Avi says: My take is simple. If a Government official (elected or otherwise) takes an action to aid a foreign power that simultaneously harms his own country, he is betraying his country.
I agree. If, e.g., Senator Schumer knows in his heart that the Iran deal is a win for the USA but chooses to vote against it because he also knows in his heart that the Iran deal will hurt Israel he is betraying his office.
I may have unsuccessfully conveyed that in the earlier post, because I was more focused on a related, and no less important point, which I shall attempt to reiterate now:
If, e.g., Senator Schumer knows in his heart that the Iran deal is a win for the USA but chooses to vote against it because he also knows in his heart that the Iran deal will hurt Israel he is betraying his office.... HOWEVER, that is not a formal betrayal. A vote for Israel is not a crime, nor is it an act of treason. He hasn't violated the constitution and he hasn't (necessarily) violated any compact with his constituents. Perhaps the constiuents also want to put Israel first? (In the past, Irish politicians have been accused of e.g. siding with the IRA, often to the delight of the people in their districts.)
The Constitution affords senators and representatives a great deal of latitude. They are 100 percent free to vote their conscious. The Constitution does not demand that a Senator vote according to opinion polling, or that he provide the People with explanations or justifications. So long as he hasn't been bribed, he can vote any way he wishes - or skip every vote - and the People have just two remedies: They can vote him out or they can encourage his colleagues to impeach him*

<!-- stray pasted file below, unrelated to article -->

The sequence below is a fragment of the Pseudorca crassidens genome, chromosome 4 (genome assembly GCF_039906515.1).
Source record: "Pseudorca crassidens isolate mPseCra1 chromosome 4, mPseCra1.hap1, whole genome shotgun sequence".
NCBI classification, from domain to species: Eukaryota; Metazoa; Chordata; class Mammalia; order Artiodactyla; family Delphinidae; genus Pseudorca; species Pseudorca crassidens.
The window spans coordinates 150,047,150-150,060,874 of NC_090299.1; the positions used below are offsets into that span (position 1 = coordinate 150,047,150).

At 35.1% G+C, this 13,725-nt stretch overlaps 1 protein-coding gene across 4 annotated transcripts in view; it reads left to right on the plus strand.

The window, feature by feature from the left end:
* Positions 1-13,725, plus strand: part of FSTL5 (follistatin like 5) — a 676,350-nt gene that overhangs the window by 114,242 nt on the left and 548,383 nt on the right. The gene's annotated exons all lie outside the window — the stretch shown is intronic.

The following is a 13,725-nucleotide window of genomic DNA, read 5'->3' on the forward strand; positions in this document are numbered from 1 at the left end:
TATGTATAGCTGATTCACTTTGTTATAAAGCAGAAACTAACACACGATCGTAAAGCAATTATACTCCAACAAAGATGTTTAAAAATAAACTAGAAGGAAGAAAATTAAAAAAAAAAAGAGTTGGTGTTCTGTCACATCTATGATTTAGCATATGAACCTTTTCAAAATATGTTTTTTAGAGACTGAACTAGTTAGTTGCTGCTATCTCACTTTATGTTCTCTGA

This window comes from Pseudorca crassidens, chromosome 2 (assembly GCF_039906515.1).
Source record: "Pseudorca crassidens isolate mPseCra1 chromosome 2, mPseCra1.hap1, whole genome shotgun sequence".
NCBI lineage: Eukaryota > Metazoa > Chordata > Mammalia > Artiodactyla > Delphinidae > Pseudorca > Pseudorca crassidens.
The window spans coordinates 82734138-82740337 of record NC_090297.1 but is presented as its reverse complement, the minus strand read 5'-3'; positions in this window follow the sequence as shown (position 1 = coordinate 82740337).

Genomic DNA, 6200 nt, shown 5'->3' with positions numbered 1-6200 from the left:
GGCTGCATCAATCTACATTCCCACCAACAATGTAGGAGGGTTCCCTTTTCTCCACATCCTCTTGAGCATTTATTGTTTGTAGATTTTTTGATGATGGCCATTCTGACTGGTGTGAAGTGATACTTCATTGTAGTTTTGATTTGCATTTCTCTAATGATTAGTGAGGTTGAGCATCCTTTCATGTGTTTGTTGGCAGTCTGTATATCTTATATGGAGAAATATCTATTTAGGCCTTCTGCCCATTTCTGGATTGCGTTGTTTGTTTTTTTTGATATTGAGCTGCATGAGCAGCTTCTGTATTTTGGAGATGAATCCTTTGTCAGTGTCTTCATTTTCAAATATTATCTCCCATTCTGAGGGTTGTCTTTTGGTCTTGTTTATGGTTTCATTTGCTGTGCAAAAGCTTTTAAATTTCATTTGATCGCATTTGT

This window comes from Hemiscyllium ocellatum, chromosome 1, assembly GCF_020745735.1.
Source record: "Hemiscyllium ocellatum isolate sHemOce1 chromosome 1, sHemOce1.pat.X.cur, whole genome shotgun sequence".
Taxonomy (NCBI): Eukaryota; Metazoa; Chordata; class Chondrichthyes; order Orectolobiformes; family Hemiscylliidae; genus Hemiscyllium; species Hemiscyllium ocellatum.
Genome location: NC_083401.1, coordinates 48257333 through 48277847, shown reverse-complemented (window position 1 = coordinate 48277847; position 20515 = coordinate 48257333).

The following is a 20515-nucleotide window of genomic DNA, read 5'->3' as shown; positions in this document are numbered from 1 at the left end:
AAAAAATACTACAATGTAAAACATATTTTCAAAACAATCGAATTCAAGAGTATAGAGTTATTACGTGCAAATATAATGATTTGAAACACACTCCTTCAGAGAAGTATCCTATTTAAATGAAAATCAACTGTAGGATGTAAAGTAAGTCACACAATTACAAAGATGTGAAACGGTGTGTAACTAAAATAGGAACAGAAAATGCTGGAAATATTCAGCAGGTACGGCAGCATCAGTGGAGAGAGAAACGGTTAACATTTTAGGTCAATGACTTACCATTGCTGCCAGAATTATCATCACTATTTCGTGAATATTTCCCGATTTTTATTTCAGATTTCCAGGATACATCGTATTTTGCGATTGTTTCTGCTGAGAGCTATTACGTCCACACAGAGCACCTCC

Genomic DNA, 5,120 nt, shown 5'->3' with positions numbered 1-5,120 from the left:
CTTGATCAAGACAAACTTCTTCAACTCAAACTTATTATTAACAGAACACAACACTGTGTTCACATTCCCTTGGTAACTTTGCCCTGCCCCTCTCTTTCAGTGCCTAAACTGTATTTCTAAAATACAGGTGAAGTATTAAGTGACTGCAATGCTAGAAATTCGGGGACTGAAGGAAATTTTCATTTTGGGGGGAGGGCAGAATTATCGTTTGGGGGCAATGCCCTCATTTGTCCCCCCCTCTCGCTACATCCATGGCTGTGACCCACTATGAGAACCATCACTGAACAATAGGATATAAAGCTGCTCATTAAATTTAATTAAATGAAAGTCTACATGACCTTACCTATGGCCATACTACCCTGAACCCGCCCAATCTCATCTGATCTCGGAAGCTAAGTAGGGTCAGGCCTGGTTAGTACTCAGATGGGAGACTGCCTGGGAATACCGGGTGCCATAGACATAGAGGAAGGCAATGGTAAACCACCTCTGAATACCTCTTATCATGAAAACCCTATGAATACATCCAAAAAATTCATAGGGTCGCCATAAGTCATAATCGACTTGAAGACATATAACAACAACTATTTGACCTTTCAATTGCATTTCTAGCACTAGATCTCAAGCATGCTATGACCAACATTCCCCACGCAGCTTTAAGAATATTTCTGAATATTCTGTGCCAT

*I belong to the school of thought that says, while it should be a last resort, you can impeach the president or a congressman simply because you want his office. The original Constitution prevents impeachment from becoming a politicized offense by calling for a trial in (what they imagined would be) the politically independent Senate. Unfortunately, following the ratification of the 17th amendment the Senate lost its (relative) independence from politics, yet Senators continue to try impeachments.
Now you may say that I'm hanging my hat on a technicality when I absolve a Senator who knowingly casts a vote that helps another country at the expense of our own. But to do anything else is to engage in politics - which is certainly a fun and worthwhile endeavor, but at this particular moment I'm trying to be non-political. If we want to be non-political, we have no choice but to hang our hats on such technicalities, thanks to the power of interpretation. If no law has been broken, and the Senator hasn't openly declared that he made his vote for the purpose of hurting America, what do you have other than interpretations? You think he's putting Israel first, he says he's actually putting America first, she says whats the deference, we're allies... and on and on it goes.
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